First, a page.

Banning the herbicide glyphosate will come at a cost for ratepayers, the Council’s Environment & Regeneration Committee has been told.
But alternative weed-killing options are being explored in an attempt to reduce the use of the herbicide. Back in February a motion tabled by Sinn Féin Councillor Patricia Logue that called for the disuse of the chemical, except when dealing with Japanese Knotweed, was passed unanimously by the Council. This came in response to a series of health warnings about the herbicide.
For example, in 2015 the World Health Organisation’s (WHO) International Agency for Research on Cancer (IARC) concluded that glyphosate was “probably carcinogenic to humans”.
In a report to the E&R Committee’s November meeting the Council’s Head of Environment Conor Canning explained that herbicides containing glyphosate were used for the control of weeds mainly on hard surfaces but also on some grassed areas.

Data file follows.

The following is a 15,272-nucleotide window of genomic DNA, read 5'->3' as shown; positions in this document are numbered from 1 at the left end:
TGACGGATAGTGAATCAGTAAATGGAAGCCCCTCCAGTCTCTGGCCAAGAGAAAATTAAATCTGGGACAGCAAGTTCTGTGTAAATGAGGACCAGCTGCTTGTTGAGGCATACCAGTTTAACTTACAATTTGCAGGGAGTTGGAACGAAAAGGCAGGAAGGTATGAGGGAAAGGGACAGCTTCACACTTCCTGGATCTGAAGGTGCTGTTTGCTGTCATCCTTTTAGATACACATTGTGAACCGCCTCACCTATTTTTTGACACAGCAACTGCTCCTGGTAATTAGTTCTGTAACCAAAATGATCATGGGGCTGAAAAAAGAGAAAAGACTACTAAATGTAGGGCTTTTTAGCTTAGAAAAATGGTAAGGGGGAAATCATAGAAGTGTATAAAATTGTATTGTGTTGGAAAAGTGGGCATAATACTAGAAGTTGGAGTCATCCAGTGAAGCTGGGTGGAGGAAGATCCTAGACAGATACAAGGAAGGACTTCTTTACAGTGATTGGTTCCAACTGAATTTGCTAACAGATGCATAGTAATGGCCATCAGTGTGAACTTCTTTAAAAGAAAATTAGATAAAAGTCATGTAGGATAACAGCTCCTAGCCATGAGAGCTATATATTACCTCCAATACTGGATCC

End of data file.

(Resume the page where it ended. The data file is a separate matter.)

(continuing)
However the use of “the herbicide is applied by trained operatives under strict guidelines in small doses only where and when required – i.e. it is not blanket sprayed across entire hard surfaced areas”.
Mr. Canning said the chemical was the only effective remedy for a number of noxious weeds including Japanese Knotweed and Giant Hogweed, which the Council has a statutory obligation to control.
And the use of hot foam as an alternative to glyphosate would result in “significantly increased carbon emissions”.
“Banning or reducing the use of glyphosate-based products will come at a cost. The Crop Protection Agency (whose members include major producers of pesticides and herbicides) stated that banning glyphosate-based products would cost councils an estimated £228 million in higher costs to use alternatives,” reported Mr. Canning.
Nonetheless, “the office team will also look at reducing or stopping weed control activities in some areas where the amenity impact will be minimal and the action have positive biodiversity impacts”.